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Daemon – Borrowed from ancient Greek and Hellenistic religion, Daemons were thought to be benevolent or benign nature spirits, beings of the same nature as both mortals and deities, similar to ghosts, chthonic heroes, spirit guides, forces of nature or the deities themselves.

Dignitas – An untranslatable Latin word referring to a unique, intangible, and culturally subjective social concept in the ancient Roman mindset. The word does not have a direct translation in English. Some interpretations include "dignity", which is a derivation from "dignitas", and "prestige" or "charisma."

Dimachaeri - Roman Gladiator who used two-swords, one in each hand.

Dictator – A Roman official appointed by the senate in times of military emergency to have supreme authority or imperium.

Diodorus Siculus - Sicilian Greek historian who lived from 90 to 21 BC.

Domus – Private home for the upper class citizens. See the housing page.

Domus Publica – The domus that was the official residence of the Pontifex Maximus. It was located on the Sacra Via, southeast of the Forum Romanum.

Epirus - Conquered in 167 BC, became a Roman Province with Macedonia in 148 BC.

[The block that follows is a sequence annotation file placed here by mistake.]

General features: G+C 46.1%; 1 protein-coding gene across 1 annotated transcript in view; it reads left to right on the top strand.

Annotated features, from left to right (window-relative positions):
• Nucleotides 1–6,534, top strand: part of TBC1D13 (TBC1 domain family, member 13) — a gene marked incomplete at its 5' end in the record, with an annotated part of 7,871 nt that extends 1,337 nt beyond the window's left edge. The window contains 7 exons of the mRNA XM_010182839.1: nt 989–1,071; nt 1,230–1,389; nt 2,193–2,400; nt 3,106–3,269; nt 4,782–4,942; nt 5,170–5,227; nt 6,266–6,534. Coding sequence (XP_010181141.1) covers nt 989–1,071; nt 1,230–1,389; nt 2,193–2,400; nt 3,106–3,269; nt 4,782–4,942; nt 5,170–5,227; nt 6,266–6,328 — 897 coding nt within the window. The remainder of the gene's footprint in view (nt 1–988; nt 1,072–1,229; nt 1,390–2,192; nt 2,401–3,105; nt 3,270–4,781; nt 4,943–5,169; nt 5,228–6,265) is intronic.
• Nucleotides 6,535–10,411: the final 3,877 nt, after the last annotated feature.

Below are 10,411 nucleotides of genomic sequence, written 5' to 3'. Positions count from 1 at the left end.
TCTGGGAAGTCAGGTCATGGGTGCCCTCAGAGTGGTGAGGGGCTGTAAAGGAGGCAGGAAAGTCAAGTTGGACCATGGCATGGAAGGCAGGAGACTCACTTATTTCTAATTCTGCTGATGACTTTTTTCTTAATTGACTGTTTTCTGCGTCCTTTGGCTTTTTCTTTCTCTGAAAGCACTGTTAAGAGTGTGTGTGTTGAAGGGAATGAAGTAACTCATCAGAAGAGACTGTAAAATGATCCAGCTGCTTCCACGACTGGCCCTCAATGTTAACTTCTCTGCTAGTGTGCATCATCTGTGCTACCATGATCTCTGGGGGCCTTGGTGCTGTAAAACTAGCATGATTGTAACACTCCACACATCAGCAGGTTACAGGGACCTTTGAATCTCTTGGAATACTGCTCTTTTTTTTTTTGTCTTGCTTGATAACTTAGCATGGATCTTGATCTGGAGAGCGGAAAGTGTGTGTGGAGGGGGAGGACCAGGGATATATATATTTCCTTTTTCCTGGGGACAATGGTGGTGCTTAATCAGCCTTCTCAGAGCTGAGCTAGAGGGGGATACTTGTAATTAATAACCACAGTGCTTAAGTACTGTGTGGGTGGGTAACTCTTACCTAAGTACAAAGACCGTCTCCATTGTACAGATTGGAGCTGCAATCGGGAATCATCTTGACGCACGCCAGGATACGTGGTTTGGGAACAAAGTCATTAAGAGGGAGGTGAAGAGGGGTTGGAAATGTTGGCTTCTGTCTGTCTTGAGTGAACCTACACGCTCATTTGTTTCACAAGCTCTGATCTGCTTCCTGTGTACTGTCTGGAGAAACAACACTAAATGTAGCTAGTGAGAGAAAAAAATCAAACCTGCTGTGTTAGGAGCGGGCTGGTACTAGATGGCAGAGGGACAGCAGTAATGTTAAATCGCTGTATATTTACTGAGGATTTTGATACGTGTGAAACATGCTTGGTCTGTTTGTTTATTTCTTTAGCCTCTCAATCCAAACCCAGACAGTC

Equirria – The Equirria were two ancient Roman festivals of chariot racing, or perhaps horseback racing, held in honor of the god Mars. The first was on February 27 and the other March 14.

Equite – The equites were the social class below the patricians and senators in rank, but above the plebeians. The qualification for this social rank was a net worth of 400,000 sestertii. As it implies, the word equite implies a horseman and they were originally the Roman citizens who were able to afford a horse for use in battle. It is sometimes translated as “knight.”

Etruscan - is the modern name given to a civilization of ancient Italy in the area corresponding roughly to Tuscany, western Umbria, and northern Lazio. The ancient Romans called its creators the Tusci or Etrusci. Their Roman name is the origin of the terms Tuscany, which refers to their heartland, and Etruria, which can refer to their wider region. Key parts of Roman culture and religion were adapted from the Etruscans.

Fabii - Very powerful patrician family during the 5th century BC.

Falling sickness – Ancient Roman name for epilepsy and similar ailments.

Flamen Dialis – The Flamen Dialis was the high priest of Jupiter. Although the priesthood came with many honors and privileges, it also carried several restrictions that prevented a political career.

Among other restrictions the Flamen could not leave Rome for even a single night or touch a horse, making military service impossible.

Flaminian Way – The Via Flaminia was an ancient Roman road leading from Rome over the Apennine Mountains to Ariminum (Rimini) on the coast of the Adriatic Sea.

Forum Boarium – The forum near the Tiber River that was the principal livestock market of ancient Rome.

Forum Romanum – This was the main forum of ancient Rome during the late republic. The Forum Romanum was the center of civic and religious life.

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